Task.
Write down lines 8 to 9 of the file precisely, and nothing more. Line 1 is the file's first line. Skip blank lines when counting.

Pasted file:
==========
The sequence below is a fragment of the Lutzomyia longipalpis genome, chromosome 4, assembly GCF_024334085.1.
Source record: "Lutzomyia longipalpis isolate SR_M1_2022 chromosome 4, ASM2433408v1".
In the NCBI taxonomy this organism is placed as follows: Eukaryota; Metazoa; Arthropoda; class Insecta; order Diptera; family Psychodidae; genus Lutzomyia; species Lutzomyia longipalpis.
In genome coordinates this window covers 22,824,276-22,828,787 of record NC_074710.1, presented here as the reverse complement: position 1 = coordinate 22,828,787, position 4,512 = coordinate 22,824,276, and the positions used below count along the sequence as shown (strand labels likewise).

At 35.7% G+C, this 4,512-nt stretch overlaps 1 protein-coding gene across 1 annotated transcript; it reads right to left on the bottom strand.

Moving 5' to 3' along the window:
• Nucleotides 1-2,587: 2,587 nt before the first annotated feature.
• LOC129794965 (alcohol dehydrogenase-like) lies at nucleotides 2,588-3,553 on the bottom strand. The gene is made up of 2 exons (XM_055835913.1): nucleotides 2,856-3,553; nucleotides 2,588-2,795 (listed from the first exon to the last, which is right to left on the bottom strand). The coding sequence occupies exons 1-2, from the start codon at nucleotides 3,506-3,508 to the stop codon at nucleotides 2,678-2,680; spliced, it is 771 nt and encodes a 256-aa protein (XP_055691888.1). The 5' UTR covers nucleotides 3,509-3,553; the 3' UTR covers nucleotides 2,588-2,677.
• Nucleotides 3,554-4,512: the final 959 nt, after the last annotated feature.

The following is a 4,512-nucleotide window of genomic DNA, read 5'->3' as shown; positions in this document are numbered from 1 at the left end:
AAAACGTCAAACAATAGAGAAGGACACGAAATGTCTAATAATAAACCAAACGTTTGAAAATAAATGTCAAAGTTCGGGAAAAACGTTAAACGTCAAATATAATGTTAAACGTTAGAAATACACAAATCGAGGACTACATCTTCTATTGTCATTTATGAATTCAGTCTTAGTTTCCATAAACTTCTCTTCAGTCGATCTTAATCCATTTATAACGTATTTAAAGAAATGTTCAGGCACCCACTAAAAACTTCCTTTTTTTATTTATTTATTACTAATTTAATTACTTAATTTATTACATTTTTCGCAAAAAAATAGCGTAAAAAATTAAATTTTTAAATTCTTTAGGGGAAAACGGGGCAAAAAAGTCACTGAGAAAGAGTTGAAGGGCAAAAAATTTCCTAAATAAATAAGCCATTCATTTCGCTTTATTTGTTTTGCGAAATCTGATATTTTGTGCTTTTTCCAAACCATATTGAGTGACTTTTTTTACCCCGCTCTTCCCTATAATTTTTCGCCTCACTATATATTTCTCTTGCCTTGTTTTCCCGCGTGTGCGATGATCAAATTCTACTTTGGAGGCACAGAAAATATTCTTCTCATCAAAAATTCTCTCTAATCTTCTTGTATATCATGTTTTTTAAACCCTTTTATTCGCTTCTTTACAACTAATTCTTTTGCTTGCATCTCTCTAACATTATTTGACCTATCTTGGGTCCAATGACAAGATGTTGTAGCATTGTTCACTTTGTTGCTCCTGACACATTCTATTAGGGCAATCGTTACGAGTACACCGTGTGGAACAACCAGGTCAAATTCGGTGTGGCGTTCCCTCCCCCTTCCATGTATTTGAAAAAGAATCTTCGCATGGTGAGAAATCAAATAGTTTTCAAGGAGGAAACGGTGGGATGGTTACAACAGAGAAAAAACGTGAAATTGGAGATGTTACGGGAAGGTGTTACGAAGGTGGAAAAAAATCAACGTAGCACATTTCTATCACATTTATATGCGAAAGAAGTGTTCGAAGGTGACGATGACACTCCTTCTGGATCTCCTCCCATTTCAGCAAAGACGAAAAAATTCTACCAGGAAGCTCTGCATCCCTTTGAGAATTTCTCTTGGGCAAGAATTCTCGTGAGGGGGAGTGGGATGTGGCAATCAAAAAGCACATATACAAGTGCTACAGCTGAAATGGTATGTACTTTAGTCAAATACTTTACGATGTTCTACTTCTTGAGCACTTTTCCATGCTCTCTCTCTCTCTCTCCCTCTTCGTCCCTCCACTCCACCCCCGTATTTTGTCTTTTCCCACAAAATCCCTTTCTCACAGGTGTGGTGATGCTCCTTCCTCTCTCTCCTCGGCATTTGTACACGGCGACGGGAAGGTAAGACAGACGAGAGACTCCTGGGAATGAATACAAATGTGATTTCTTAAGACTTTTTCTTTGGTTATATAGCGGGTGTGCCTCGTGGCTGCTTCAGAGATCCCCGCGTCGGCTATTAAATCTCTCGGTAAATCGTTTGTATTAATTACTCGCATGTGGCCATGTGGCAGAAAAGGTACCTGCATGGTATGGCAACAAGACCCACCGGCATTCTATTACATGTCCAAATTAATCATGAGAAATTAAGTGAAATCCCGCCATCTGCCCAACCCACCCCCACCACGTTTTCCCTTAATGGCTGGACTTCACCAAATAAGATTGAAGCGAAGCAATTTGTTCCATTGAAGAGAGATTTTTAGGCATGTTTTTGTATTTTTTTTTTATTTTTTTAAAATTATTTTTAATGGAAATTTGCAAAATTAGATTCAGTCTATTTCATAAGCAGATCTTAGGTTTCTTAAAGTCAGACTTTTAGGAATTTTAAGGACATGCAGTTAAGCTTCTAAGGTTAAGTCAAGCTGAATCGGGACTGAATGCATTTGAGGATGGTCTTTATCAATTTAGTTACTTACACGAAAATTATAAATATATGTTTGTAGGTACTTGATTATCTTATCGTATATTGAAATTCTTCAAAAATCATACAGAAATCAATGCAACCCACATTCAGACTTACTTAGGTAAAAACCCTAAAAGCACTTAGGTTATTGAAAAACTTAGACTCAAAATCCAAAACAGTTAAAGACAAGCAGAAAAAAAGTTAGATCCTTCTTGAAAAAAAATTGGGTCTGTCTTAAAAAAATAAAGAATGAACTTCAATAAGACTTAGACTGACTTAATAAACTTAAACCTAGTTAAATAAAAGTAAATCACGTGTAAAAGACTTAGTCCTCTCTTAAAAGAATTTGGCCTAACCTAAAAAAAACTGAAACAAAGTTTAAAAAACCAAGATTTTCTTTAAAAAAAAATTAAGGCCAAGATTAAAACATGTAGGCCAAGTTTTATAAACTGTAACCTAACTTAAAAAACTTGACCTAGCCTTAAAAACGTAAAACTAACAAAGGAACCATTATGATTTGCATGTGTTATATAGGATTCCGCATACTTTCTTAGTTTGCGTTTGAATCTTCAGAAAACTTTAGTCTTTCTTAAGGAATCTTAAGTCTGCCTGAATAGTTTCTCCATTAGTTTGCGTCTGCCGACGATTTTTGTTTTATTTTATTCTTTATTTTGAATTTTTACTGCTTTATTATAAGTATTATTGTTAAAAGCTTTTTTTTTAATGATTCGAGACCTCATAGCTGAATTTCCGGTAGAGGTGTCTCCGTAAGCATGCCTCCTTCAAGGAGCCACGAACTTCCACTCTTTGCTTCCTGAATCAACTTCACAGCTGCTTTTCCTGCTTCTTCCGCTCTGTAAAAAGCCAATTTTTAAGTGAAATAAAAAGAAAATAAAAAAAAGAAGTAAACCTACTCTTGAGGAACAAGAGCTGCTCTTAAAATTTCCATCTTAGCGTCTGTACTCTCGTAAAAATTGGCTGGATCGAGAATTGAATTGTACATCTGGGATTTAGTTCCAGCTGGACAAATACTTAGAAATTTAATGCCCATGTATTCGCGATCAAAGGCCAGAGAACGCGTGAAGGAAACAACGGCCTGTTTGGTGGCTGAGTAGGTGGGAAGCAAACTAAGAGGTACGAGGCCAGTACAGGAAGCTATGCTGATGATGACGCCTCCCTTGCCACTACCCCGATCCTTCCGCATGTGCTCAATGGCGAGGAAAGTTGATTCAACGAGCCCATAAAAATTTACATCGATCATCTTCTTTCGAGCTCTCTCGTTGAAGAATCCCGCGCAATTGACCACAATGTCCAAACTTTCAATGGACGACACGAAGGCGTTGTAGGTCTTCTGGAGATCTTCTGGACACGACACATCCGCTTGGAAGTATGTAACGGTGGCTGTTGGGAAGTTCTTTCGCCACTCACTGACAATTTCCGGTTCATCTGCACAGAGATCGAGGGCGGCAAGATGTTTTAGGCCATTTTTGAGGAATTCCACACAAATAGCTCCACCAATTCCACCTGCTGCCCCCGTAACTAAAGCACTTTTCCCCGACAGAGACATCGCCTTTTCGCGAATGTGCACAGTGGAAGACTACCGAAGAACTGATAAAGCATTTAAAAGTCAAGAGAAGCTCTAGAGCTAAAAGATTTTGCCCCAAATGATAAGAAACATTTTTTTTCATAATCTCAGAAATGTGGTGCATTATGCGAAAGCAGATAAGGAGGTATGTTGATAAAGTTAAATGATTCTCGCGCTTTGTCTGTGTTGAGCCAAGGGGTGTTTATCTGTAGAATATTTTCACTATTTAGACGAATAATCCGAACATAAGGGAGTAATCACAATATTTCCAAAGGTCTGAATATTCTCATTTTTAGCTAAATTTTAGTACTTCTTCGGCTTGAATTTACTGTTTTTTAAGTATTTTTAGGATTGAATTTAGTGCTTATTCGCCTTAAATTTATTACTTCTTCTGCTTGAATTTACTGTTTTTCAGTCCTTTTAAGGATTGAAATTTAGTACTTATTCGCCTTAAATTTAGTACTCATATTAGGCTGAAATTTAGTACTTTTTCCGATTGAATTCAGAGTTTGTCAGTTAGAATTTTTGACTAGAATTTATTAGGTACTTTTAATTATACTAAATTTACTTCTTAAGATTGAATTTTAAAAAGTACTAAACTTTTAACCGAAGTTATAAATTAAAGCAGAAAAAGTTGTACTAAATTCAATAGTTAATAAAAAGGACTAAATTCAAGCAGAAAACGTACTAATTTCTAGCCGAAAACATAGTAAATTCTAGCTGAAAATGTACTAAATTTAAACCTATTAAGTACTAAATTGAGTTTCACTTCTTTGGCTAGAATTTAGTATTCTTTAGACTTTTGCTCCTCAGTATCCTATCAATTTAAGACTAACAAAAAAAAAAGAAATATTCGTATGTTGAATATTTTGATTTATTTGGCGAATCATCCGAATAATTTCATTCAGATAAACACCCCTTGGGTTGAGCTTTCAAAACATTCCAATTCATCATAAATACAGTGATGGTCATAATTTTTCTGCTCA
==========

• LOC129794965 (alcohol dehydrogenase-like) lies at nucleotides 2,588-3,553 on the bottom strand. The gene is made up of 2 exons (XM_055835913.1): nucleotides 2,856-3,553; nucleotides 2,588-2,795 (listed from the first exon to the last, which is right to left on the bottom strand). The coding sequence occupies exons 1-2, from the start codon at nucleotides 3,506-3,508 to the stop codon at nucleotides 2,678-2,680; spliced, it is 771 nt and encodes a 256-aa protein (XP_055691888.1). The 5' UTR covers nucleotides 3,509-3,553; the 3' UTR covers nucleotides 2,588-2,677.
• Nucleotides 3,554-4,512: the final 959 nt, after the last annotated feature.